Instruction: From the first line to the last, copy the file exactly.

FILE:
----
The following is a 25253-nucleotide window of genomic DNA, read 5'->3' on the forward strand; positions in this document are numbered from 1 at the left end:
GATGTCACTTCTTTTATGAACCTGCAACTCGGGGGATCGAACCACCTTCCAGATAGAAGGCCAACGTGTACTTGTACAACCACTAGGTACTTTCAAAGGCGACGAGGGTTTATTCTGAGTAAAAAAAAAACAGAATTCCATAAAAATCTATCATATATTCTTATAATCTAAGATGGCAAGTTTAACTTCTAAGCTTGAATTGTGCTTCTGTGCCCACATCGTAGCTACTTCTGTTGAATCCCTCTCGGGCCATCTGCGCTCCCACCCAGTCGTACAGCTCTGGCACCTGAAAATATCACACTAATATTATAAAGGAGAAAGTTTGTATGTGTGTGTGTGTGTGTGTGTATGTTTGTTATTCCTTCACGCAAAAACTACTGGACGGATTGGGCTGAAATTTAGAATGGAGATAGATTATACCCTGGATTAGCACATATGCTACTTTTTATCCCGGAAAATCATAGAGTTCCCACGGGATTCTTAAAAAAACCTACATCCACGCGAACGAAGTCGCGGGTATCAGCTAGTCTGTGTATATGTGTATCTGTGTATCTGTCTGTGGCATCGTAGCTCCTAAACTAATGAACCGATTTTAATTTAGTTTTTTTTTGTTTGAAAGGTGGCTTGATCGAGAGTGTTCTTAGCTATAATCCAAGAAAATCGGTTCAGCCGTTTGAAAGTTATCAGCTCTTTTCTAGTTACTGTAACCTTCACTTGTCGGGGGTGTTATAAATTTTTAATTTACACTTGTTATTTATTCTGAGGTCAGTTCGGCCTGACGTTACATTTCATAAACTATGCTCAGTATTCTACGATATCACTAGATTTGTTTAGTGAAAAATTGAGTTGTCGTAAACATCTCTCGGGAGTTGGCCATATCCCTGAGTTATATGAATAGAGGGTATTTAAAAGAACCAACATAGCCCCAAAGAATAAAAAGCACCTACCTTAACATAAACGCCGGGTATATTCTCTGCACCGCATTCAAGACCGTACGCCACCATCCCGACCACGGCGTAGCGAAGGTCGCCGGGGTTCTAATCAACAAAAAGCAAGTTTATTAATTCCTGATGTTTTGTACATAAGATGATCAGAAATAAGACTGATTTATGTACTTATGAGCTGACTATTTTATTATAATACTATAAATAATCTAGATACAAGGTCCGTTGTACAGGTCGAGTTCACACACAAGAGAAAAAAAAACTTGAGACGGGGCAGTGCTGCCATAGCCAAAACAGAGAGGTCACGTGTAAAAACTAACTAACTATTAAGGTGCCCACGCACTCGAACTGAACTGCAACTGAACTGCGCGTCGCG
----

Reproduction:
The following is a 25253-nucleotide window of genomic DNA, read 5'->3' on the forward strand; positions in this document are numbered from 1 at the left end:
GATGTCACTTCTTTTATGAACCTGCAACTCGGGGGATCGAACCACCTTCCAGATAGAAGGCCAACGTGTACTTGTACAACCACTAGGTACTTTCAAAGGCGACGAGGGTTTATTCTGAGTAAAAAAAAAACAGAATTCCATAAAAATCTATCATATATTCTTATAATCTAAGATGGCAAGTTTAACTTCTAAGCTTGAATTGTGCTTCTGTGCCCACATCGTAGCTACTTCTGTTGAATCCCTCTCGGGCCATCTGCGCTCCCACCCAGTCGTACAGCTCTGGCACCTGAAAATATCACACTAATATTATAAAGGAGAAAGTTTGTATGTGTGTGTGTGTGTGTGTGTATGTTTGTTATTCCTTCACGCAAAAACTACTGGACGGATTGGGCTGAAATTTAGAATGGAGATAGATTATACCCTGGATTAGCACATATGCTACTTTTTATCCCGGAAAATCATAGAGTTCCCACGGGATTCTTAAAAAAACCTACATCCACGCGAACGAAGTCGCGGGTATCAGCTAGTCTGTGTATATGTGTATCTGTGTATCTGTCTGTGGCATCGTAGCTCCTAAACTAATGAACCGATTTTAATTTAGTTTTTTTTTGTTTGAAAGGTGGCTTGATCGAGAGTGTTCTTAGCTATAATCCAAGAAAATCGGTTCAGCCGTTTGAAAGTTATCAGCTCTTTTCTAGTTACTGTAACCTTCACTTGTCGGGGGTGTTATAAATTTTTAATTTACACTTGTTATTTATTCTGAGGTCAGTTCGGCCTGACGTTACATTTCATAAACTATGCTCAGTATTCTACGATATCACTAGATTTGTTTAGTGAAAAATTGAGTTGTCGTAAACATCTCTCGGGAGTTGGCCATATCCCTGAGTTATATGAATAGAGGGTATTTAAAAGAACCAACATAGCCCCAAAGAATAAAAAGCACCTACCTTAACATAAACGCCGGGTATATTCTCTGCACCGCATTCAAGACCGTACGCCACCATCCCGACCACGGCGTAGCGAAGGTCGCCGGGGTTCTAATCAACAAAAAGCAAGTTTATTAATTCCTGATGTTTTGTACATAAGATGATCAGAAATAAGACTGATTTATGTACTTATGAGCTGACTATTTTATTATAATACTATAAATAATCTAGATACAAGGTCCGTTGTACAGGTCGAGTTCACACACAAGAGAAAAAAAAACTTGAGACGGGGCAGTGCTGCCATAGCCAAAACAGAGAGGTCACGTGTAAAAACTAACTAACTATTAAGGTGCCCACGCACTCGAACTGAACTGCAACTGAACTGCGCGTCGCG